'Dinosaur' of insects is saved from extinction
Wellington, New Zealand — NEW Zealand scientists believe they have saved the world's heaviest insect - the giant weta, which is unique to these South Pacific islands - from the threat of extinction.
The giant weta, scientifically known as Deinacrida rugosa, is closely related to the cricket, grasshopper, and locust. It can grow as big as a man's fist in its two-year life span and weighs up to 78 grams (nearly 3 ounces).
It is the ''dinosaur'' of the grasshopper family, one of the few prehistoric animals that have survived millions of years, says Mike Meads, an entomologist.
The future of the giant weta has been assured, Mr. Meads says, by what he believes is the world's first translocation of an invertebrate.
He moved 43 of the insects from their native Mana Island, off Wellington, in 1977, in a bid to save them from predators. They were reestablished on remote Maud Island, in the Marlborough Sounds at the northern tip of New Zealand's South Island, where recent checks proved they were thriving.
''It's something that has never been tried before,'' said Meads, who works with the ecology department of the New Zealand government's Department of Scientific and Industrial Research. ''We have saved birds before by translocation, but no one has tried to save insects.''
Concern for the giant weta - a slow-moving noctural insect which, unlike its tree-dwelling New Zealand cousins, hugs the ground - arose when an experimental farm was established on Mana Island. With boats calling regularly, it was only a matter of time before rats were introduced on the island - and the giant weta was inevitably wiped out.
Already, rats, stoats, sea birds, and other predators have virtually destroyed the giant weta populations on the two other offshore islands on which they had been found.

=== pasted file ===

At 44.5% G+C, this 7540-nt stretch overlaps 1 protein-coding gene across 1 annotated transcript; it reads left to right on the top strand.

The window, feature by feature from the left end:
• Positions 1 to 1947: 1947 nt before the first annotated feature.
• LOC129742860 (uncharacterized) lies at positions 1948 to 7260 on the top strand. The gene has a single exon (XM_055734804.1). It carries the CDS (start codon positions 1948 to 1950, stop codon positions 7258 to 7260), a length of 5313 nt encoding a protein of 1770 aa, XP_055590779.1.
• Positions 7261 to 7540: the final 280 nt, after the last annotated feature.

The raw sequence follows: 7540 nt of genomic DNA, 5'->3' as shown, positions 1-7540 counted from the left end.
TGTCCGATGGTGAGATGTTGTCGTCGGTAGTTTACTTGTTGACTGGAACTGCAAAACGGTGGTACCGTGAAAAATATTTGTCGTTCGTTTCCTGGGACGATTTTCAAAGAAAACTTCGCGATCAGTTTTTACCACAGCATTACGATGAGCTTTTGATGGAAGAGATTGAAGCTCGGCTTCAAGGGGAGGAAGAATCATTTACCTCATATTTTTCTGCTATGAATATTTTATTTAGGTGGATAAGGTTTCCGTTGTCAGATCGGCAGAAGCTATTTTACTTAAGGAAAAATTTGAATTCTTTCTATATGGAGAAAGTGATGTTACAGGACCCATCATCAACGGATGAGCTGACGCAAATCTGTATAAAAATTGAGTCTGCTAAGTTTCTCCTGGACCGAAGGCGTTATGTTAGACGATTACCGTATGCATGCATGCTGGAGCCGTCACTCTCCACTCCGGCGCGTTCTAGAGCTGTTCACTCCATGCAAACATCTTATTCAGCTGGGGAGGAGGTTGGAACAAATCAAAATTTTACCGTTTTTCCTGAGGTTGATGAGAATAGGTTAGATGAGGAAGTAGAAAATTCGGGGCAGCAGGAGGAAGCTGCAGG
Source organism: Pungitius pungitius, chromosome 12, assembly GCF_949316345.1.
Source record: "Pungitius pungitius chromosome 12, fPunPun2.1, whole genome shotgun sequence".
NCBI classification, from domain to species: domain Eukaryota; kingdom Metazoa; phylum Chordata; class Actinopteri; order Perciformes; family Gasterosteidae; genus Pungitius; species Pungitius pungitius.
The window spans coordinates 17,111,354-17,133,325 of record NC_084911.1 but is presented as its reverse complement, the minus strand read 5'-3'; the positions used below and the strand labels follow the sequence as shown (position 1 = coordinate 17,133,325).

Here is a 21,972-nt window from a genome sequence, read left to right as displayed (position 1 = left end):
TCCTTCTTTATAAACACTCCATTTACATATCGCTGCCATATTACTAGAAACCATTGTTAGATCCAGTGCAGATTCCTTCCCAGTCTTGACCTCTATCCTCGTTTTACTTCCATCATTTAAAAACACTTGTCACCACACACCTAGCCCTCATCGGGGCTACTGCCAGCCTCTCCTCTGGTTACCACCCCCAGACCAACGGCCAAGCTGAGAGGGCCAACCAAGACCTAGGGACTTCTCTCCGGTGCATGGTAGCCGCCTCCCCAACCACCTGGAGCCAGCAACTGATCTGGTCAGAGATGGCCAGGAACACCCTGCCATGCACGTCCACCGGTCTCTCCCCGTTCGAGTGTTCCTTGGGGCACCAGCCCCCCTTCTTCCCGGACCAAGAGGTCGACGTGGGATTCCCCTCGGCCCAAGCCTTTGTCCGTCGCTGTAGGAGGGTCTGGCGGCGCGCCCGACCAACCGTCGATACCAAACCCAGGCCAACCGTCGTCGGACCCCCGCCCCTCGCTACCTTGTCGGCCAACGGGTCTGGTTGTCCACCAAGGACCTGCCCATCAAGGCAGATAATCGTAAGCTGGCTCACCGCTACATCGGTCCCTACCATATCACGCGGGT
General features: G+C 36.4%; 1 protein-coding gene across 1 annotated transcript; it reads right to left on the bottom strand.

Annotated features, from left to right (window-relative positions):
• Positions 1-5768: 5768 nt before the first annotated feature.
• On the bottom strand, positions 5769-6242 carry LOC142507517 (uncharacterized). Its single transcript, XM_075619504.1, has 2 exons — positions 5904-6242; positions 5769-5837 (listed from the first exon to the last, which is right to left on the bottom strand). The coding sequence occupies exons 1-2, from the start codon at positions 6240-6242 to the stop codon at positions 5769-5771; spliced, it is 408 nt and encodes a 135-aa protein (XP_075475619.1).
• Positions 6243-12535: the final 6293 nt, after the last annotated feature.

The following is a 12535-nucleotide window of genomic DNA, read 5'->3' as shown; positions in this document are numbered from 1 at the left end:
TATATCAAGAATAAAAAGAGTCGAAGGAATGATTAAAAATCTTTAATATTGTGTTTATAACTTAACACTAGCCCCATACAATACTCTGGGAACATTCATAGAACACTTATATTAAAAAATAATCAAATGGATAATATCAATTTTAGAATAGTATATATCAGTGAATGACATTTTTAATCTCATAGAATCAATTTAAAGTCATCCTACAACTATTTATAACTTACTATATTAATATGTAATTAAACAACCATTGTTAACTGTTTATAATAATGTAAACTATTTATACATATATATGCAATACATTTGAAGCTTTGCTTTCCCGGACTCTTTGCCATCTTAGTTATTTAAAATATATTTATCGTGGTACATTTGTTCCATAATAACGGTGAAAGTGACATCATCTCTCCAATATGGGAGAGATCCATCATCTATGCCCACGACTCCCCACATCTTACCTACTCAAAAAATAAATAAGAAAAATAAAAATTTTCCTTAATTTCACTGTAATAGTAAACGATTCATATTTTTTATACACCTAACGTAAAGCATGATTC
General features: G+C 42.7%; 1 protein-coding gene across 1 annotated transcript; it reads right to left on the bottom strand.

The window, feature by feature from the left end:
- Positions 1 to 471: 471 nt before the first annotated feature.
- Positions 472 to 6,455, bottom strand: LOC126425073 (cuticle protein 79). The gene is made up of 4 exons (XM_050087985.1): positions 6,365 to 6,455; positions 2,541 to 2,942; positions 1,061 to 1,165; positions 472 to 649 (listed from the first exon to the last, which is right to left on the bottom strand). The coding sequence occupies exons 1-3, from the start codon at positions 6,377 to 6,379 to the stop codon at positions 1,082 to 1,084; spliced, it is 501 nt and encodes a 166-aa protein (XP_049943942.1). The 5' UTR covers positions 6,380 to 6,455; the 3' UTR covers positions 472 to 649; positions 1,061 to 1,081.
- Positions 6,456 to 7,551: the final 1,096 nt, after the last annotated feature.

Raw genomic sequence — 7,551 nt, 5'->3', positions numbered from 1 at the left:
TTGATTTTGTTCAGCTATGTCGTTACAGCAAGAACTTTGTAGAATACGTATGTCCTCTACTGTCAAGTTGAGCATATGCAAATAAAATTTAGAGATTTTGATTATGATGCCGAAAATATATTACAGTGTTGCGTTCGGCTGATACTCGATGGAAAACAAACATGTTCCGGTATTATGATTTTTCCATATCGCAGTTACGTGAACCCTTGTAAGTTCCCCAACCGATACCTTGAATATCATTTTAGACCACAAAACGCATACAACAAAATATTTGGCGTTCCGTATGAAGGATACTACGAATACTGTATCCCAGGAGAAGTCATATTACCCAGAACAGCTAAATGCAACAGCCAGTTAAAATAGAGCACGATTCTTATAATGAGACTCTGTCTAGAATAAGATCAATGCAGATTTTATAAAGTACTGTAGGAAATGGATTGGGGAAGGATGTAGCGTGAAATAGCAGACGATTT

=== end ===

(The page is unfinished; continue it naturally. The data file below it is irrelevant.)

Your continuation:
When Meads first returned to Maud Island in 1978, a year after he moved the 43 giant wetas there, he found only one. In the next two years he found two.
But late last year, when several life cycles had passed, he found 12 - a mixture of adults and one-year-olds, showing that a thriving population existed in the long grass, bracken, and low bushes that cover the tiny island.
More important, they had survived the potentially destructive discovery of a stoat on the island last year. Eight stoats in all were found in an emergency wipeout operation mounted by scientists, who say there is now no sign of the predators.
Meads says that because of its evolution the giant weta has no defense mechanisms. It does not have any of the aggressive tendencies of its more common smaller cousins, whose teeth can give a sharp bite to a human being disturbing one in a wood pile.
The giant weta is safe from only one of the predators that trouble the smaller varieties - the field mouse. ''That's only because they are larger than mice, who are not game to have a go at them,'' says Meads.
The Maud Island experiment has given a big boost to conservation efforts for other species.
Meads says that in the past most conservation work on threatened species has been directed at breeding them in captivity and then releasing them into the wild.
But this is difficult, especially with insects, Meads says, because so little is known about their life histories. Translocation is less time-consuming - and it works.
He hopes his work with the giant weta will encourage other efforts to save threatened species, saying that in the past New Zealand had probably lost rare birds and invertebrates that it did not even know existed.